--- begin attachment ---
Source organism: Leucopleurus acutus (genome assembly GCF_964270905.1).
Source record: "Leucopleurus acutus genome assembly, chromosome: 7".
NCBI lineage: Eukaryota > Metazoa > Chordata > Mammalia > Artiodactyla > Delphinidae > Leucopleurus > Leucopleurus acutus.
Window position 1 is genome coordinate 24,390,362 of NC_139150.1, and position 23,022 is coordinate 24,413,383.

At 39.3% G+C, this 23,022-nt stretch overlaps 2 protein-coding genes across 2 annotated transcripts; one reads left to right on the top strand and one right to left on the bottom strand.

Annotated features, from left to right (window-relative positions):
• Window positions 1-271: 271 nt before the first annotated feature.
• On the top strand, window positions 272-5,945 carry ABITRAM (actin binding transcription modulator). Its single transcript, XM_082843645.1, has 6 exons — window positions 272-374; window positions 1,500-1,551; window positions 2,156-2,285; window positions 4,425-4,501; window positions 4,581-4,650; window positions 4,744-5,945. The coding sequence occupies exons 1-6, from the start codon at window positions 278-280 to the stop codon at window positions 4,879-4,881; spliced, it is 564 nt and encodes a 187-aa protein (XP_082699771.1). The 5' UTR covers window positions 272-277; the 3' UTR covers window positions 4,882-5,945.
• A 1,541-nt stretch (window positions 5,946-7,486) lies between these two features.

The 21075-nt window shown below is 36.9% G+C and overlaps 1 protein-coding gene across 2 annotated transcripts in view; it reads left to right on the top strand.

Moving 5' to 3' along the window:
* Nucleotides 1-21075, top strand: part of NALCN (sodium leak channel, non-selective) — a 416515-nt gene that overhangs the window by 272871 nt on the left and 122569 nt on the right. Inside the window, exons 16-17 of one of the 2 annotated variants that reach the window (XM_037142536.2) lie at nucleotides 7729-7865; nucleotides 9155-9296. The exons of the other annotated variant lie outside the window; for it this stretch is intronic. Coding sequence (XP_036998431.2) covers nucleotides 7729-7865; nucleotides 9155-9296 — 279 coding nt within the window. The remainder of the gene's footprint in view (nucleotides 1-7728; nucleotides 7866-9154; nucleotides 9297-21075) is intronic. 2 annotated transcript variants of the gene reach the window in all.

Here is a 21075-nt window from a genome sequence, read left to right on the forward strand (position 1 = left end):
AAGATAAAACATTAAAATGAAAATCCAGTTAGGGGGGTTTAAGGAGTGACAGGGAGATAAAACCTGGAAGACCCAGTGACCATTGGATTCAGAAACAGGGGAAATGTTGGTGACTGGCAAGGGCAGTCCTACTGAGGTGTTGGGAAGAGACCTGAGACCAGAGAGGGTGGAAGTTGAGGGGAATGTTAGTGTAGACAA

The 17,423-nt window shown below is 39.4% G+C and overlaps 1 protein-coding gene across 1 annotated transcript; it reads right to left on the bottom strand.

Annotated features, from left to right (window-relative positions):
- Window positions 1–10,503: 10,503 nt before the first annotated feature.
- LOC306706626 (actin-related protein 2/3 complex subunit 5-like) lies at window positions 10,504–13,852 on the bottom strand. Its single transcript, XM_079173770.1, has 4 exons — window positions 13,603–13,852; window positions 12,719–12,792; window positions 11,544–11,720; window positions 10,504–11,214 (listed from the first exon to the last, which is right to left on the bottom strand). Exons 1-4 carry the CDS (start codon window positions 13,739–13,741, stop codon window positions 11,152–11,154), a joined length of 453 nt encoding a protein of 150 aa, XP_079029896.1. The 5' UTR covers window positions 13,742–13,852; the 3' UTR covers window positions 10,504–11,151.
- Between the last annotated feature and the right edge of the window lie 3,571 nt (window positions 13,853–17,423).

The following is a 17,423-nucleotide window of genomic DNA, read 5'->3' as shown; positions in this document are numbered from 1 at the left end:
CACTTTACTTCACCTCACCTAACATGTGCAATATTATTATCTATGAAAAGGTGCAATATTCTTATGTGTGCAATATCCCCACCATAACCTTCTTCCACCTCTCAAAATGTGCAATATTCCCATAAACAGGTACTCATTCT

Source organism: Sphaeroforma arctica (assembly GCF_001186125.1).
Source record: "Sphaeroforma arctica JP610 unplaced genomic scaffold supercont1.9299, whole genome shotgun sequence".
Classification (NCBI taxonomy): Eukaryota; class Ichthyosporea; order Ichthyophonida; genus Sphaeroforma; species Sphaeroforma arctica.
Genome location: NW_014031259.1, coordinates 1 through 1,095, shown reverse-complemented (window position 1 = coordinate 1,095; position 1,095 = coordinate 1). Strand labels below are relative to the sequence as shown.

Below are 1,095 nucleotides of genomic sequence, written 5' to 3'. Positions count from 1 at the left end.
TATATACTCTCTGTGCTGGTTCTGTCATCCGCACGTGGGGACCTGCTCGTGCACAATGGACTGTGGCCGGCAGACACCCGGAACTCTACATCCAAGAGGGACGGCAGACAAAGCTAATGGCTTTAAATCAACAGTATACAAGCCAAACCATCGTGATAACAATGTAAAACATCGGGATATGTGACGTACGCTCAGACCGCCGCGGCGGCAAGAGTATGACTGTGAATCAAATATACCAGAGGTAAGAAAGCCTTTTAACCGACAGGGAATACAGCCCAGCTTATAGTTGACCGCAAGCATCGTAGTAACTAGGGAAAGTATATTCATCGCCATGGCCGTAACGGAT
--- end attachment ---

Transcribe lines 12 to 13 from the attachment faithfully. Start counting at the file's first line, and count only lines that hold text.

* Nucleotides 1-21075, top strand: part of NALCN (sodium leak channel, non-selective) — a 416515-nt gene that overhangs the window by 272871 nt on the left and 122569 nt on the right. Inside the window, exons 16-17 of one of the 2 annotated variants that reach the window (XM_037142536.2) lie at nucleotides 7729-7865; nucleotides 9155-9296. The exons of the other annotated variant lie outside the window; for it this stretch is intronic. Coding sequence (XP_036998431.2) covers nucleotides 7729-7865; nucleotides 9155-9296 — 279 coding nt within the window. The remainder of the gene's footprint in view (nucleotides 1-7728; nucleotides 7866-9154; nucleotides 9297-21075) is intronic. 2 annotated transcript variants of the gene reach the window in all.

Here is a 21075-nt window from a genome sequence, read left to right on the forward strand (position 1 = left end):